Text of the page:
Monday, February 02, 2015

The Schism within Islam: Is Dar-es-Salaam a realistic goal?

There is a state of existence regarding the Muslim world called Dar-es-Salaam or the ‘House of Peace’. When that comes to be, all of humanity will be of the One True Religion. How exactly will this be achieved when the strife within their ranks is constant and unrelenting? Even if this state came to be, how will Islam heal the schism within its own ranks?

As long as there has been organized religion, strife within its ranks has never failed to appear human nature being what it is. The Catholic Church suffered several of these (The schism of 1054 eventually gave rise to the Orthodox religions while a papal incident lasted from 1378 to 1414. The rise of Protestantism in the sixteenth century could also be called a schism, but the permanent change that it invoked lives on to this day. The fundamentalist Christians in the modern age are Protestant for the most part (Evangelicals, Apostolics, etc.) and while some of the events had a lasting permanence upon society, other such events were resolved.

Islam exploded across the world based on the teachings of The Prophet Muhammad. Far from being a peaceful expansion, it was a military conquest born of the fervency of the believers in Islam. All was going well until the reign of the Caliph Ali from 656-661. An adopted son of The Prophet, his ascension was immediately challenged by a rebellion which he put down, but that rebellion was the first of many others. A civil war erupted in Islamic lands when the cousin of the last Caliph revolted against Ali’s rule. After a battle that resulted in a draw and inconclusive negotiations afterwards, the cousin of the last Caliph before Ali was made Caliph and Ali was murdered shortly after that event. The murder of Ali caused a split in the ranks of Islam: Those who stated that the Caliph must be descended from The Prophet (Mir) became the Shi’a while those who stated that the Caliph should be the one with the best capability of rule became the Sunni.

To this present day, the split has never been healed for several reasons:

Though the Caliphate so to speak survived in some form after the murder of the last formally named Abbasid Caliph in 1258 by the Mongols, it only came back into political use under the Ottoman Empire and even then, the power was in the actual sultan that ruled the country versus an actual named Caliph.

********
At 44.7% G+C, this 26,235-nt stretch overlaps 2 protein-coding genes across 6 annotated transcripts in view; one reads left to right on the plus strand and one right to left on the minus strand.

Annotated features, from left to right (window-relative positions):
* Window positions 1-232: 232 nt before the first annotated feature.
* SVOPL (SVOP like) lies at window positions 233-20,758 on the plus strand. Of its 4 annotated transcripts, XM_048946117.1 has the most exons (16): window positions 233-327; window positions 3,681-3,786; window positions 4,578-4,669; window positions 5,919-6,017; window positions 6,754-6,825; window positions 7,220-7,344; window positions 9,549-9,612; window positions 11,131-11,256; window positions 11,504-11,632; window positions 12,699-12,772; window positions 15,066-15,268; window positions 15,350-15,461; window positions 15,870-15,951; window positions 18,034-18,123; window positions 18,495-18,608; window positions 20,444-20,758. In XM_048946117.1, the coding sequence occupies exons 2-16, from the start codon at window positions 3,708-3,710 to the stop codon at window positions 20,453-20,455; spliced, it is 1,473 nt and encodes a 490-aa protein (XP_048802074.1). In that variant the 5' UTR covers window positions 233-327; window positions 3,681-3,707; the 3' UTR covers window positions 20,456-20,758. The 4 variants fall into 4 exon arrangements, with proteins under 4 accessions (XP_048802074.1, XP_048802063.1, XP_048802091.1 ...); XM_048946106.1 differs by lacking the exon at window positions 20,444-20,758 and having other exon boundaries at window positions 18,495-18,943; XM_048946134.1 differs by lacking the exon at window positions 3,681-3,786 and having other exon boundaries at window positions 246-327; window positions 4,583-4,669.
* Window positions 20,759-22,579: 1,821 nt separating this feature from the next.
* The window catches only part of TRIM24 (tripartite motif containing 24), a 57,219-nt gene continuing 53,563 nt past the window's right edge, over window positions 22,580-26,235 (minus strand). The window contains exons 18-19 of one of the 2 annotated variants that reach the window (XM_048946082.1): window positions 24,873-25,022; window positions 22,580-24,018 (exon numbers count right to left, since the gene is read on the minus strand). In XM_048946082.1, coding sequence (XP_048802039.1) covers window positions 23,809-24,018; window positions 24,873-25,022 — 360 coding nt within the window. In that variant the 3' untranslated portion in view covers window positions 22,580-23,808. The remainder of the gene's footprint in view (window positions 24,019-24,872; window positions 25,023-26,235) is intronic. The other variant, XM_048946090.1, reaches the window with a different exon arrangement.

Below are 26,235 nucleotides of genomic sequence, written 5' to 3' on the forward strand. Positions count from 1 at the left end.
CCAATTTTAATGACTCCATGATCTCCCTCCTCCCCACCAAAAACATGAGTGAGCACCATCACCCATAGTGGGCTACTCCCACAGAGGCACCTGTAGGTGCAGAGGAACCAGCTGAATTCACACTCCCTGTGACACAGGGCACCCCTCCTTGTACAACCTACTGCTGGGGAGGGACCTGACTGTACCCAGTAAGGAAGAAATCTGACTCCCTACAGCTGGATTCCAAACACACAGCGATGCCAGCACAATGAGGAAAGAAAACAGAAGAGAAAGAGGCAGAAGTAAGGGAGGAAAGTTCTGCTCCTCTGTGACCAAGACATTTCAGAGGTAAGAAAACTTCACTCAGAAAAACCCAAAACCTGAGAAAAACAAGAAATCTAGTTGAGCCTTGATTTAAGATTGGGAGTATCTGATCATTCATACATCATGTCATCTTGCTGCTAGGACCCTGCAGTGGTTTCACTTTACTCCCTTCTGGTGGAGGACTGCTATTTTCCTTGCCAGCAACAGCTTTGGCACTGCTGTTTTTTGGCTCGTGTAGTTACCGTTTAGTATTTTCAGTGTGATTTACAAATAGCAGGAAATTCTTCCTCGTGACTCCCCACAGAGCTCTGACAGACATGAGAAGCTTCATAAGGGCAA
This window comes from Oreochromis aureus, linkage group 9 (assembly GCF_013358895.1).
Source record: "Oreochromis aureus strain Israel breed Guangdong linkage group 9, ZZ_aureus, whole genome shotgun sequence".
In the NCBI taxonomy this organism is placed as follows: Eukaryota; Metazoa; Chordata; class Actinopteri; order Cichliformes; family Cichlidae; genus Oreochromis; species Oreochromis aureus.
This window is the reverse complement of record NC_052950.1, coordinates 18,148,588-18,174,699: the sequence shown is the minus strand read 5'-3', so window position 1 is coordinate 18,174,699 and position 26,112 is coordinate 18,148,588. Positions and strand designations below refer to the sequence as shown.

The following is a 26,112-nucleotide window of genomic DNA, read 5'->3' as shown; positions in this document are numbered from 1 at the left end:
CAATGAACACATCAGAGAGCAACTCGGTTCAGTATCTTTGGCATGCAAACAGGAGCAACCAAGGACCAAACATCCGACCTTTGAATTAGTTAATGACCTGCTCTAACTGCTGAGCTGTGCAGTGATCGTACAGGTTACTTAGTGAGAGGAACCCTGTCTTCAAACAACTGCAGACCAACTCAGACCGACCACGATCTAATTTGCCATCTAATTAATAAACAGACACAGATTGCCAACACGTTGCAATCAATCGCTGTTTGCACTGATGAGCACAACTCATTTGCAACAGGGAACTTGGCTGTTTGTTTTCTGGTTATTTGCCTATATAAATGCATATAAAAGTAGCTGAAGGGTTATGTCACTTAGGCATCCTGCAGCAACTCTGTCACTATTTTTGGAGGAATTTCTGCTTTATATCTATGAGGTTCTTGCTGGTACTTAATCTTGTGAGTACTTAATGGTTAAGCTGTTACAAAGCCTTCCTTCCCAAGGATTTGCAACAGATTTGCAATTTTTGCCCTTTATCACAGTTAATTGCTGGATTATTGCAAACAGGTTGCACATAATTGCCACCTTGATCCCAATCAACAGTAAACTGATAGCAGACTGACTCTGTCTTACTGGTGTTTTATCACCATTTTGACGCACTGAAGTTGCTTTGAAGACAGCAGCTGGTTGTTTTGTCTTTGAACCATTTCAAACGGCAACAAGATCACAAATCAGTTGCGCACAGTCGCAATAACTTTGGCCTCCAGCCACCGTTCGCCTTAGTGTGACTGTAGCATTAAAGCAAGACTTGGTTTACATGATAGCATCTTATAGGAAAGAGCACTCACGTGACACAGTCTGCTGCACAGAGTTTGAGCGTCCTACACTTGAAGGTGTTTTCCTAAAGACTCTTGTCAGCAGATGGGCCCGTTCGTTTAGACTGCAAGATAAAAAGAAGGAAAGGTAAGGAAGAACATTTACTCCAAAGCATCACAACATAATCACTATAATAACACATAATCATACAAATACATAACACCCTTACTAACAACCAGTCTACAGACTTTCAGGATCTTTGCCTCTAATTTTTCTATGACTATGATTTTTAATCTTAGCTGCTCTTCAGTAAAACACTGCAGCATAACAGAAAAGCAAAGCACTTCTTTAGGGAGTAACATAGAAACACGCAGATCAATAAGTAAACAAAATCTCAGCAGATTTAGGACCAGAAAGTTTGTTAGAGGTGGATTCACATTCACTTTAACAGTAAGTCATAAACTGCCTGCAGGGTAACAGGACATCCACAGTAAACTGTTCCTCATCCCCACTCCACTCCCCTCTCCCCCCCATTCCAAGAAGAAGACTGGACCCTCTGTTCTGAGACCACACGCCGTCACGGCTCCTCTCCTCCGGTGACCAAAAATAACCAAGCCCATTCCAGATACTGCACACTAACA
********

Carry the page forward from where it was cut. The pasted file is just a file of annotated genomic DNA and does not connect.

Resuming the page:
In March of 1924, Kemal Ataturk essentially ended the use of the term Caliph when he constitutionally ended the Caliphate with all of its trappings. An attempt to revive the title in the area of the Hejaz ended when it was conquered in 1925 and made part of Saudi Arabia.

A meeting was called in 1926 in an attempt to revive the use of the title, but by then, nationalism had begun to take over in the occupied lands where Islam was the predominant religion. With independence and the taste of real political power, the concept of a Caliph fell by the wayside.

The reason that this is so important in the scope of things is because that it was the death of an actual Caliph that provoked the split and the only conceivable way the rift could be healed would be to once more have a Caliph that would be agreeable to both Sunni and Shi’a alike, but even then, the matter still wouldn’t be that simple.

The world is a lot different now than it was in 1926. A major war plus a large number of nationalist movements have drastically altered the landscape. With the advent of large scale oil exploitation, oil rich countries like Saudi Arabia, The UAE, Iraq, Iran and Kuwait and many others have a level of power disproportionate to their actual populace and GDP. Another aspect of the situation is a population shift of sorts. Though Egypt has the largest Arab population in the world, (ca. 80 million), they are dwarfed regarding the total number of Muslim adherents they have. Pakistan (180 Million+) and Indonesia (250 Million+) comprise almost half of the Muslims in the world and chances are they would want proportional representation in selecting a Caliph. There is also the economic factor I mentioned earlier. While places like Yemen and Algeria and Morocco and Mauritania (the Islamic have-nots) might welcome a Caliph, places like Saudi Arabia, The UAE, Iran, Iraq and Kuwait (the Islamic haves) would lose much more than they would gain by having such a personage.

In order to possibly mend the schism, the Caliph that would have to be chosen would not only have to be scholarly regarding the Qur’an, they would need to prove their descent from The Prophet. This would probably result in an Arab personage gaining the title, but would Pakistan and Indonesia agree to that? Would the Shi’a also be amenable? Shi’a Muslims are not accepted very easily; in Saudi Arabia, the official consensus is that Shi’a are infidels and they are shunned and excoriated and legislated against at nearly every opportunity. The concept of Al-Taqiyyah (dissimilation) originally came to be so that a Shi’a could hide his or her faith if it became necessary. This is an ingrained practice amongst the followers of Islam and is not so easy to unlearn.

In conclusion, there may never be a healing of the rift in Islam unless massive concessions are made from all parties involved. Meanwhile, all you have to do is pick up a newspaper or watch the news as yet another omnicider kills the innocent in the name of peace…Dar-es-Salaam is the term for a ‘house of peace’ but where is the peace?

A Jaded Bard


Post a Comment

<< Home